Your gifts have not only helped us keep our workshops free for youth and supplement partnerships with schools and youth-serving agencies, but they also made it possible for us to reach more young people in the community with the power of creative expression and personal transformation. Because of you, we were able to complete and launch the Drawing on Air curriculum and by year’s end will have provided 50 weekly youth empowerment workshops this year using visual arts media. We were able to work with 1,358 youth so far this year!  We renewed contracts with 11 ongoing partners and established nine new partnerships. Art from Ashes youth were invited to perform before the Denver Pops Orchestra concert, at the Central City Poetry Festival at the Teller Opera house, and we were invited to provide information about AfA at the Cavetown concert at The Ogden! This year we were featured on both Colorado and Company and 9News. We would not have been able to accomplish any of this without your generous support.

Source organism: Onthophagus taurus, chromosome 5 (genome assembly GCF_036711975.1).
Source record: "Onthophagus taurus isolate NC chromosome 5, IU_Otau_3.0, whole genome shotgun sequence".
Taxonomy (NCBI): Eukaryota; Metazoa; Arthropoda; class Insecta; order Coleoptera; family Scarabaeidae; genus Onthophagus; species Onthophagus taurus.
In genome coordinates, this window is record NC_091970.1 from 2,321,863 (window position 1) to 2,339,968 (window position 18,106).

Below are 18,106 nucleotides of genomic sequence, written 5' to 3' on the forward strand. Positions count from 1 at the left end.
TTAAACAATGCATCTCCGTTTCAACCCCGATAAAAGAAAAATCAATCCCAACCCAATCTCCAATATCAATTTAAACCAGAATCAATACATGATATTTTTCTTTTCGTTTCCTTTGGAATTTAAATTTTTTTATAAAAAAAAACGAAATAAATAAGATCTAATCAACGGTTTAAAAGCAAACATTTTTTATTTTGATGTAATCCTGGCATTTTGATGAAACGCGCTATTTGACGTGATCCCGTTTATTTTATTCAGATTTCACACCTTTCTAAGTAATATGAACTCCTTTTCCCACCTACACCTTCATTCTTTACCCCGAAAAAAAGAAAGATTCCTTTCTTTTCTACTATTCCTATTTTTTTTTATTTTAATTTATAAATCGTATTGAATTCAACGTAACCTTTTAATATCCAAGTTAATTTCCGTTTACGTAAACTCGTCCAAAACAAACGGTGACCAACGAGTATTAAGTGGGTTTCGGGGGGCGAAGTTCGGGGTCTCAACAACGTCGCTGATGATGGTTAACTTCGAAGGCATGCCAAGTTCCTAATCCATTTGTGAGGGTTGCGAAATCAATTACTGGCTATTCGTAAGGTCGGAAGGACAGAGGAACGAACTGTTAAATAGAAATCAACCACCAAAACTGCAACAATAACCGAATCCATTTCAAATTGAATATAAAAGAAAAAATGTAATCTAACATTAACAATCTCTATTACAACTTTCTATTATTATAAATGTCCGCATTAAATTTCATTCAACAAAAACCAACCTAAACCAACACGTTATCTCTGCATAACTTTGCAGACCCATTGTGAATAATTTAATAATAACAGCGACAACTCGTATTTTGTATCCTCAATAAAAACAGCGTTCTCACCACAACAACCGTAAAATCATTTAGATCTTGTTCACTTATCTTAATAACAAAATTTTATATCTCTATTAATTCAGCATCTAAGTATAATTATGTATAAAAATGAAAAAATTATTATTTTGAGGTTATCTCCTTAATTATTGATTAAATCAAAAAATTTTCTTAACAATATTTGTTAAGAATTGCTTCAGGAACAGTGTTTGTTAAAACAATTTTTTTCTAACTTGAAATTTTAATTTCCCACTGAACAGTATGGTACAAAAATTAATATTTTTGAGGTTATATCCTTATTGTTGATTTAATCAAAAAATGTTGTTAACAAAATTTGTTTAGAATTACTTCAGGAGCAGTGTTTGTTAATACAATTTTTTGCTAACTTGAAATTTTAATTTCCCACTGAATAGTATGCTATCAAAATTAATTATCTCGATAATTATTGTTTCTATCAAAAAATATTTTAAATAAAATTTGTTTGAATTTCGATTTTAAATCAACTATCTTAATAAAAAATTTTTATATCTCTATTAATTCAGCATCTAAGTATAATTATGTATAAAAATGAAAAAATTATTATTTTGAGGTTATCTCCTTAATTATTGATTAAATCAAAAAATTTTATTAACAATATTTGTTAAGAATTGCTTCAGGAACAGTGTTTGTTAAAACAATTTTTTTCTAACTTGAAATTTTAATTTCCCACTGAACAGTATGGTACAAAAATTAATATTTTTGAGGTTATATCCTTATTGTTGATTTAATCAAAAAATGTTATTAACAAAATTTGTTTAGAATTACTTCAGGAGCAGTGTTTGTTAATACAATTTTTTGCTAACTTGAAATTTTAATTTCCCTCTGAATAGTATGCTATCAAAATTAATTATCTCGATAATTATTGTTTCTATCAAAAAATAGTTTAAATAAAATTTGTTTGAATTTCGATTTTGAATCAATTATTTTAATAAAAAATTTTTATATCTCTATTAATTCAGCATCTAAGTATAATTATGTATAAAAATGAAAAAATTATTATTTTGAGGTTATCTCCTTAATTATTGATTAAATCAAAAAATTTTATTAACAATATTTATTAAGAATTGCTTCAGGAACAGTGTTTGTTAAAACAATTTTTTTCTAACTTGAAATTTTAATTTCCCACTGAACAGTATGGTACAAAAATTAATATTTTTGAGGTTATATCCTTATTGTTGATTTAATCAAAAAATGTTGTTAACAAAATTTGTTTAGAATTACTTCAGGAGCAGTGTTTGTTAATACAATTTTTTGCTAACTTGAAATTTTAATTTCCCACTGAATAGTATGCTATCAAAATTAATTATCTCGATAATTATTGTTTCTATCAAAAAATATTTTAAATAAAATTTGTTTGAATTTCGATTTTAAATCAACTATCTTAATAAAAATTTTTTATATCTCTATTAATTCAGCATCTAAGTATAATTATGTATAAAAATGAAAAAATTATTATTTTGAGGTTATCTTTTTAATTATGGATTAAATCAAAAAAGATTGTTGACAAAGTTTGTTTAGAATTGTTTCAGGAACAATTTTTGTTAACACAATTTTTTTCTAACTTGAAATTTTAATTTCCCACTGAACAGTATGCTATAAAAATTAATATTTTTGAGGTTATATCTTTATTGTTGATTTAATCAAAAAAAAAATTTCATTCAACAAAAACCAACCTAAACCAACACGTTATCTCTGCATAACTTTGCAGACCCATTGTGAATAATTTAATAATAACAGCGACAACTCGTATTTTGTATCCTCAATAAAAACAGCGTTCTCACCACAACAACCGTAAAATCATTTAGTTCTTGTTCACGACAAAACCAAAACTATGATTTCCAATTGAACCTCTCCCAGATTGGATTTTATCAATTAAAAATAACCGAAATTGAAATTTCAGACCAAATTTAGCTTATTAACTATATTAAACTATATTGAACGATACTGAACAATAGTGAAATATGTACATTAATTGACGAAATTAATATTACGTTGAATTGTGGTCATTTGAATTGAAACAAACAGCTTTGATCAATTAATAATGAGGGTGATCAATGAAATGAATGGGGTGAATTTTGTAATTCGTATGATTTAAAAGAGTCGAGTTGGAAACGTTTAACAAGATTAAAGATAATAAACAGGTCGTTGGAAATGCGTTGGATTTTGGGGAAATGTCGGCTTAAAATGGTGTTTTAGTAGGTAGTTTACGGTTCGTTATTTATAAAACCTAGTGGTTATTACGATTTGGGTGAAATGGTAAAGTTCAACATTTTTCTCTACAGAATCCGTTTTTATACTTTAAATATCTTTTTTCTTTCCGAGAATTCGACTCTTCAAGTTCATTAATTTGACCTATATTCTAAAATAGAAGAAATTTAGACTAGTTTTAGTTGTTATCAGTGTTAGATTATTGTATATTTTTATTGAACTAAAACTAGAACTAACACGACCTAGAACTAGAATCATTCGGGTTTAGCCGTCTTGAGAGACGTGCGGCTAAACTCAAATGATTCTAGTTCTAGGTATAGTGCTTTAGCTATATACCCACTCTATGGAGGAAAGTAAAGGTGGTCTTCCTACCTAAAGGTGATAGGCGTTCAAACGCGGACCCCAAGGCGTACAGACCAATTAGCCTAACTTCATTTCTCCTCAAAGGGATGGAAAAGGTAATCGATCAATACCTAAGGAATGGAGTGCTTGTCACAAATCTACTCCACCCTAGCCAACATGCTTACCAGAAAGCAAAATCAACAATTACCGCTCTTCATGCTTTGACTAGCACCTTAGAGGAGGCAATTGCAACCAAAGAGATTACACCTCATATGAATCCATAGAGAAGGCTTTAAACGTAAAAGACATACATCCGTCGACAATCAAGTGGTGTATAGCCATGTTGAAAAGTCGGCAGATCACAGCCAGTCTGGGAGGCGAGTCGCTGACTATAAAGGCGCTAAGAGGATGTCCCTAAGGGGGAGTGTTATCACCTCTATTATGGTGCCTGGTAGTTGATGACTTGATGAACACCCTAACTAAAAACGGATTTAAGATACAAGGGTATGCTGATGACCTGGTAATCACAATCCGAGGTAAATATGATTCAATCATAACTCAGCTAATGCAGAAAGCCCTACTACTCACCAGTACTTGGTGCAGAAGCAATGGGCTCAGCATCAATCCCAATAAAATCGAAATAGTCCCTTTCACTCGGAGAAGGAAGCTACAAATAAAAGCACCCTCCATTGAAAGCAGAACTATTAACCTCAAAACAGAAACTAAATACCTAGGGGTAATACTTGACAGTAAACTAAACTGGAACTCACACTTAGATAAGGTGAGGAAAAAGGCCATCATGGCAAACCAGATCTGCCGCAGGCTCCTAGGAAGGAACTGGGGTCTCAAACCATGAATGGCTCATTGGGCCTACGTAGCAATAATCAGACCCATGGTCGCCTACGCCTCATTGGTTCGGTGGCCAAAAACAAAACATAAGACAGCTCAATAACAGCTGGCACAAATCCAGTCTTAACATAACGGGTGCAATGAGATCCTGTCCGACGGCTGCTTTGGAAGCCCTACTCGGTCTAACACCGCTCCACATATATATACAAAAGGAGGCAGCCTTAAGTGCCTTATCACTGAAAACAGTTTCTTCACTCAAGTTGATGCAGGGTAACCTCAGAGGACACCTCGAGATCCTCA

You have made it possible for us to beat the odds and thrive for 16 years, and we need your support once again as we reach out to more youth in 2020.

Here’s why: Perhaps you, too, can think of a time when the world seemed to have turned against you, and those you trusted betrayed you. Remember when you tried your hardest and still lost? This is the pain and hopelessness so many of the young people we serve live every day of their lives. Art from Ashes chooses to stand with them and for them in their despair. We have always believed that if we valued their lives, they would and could learn to value their lives, as well.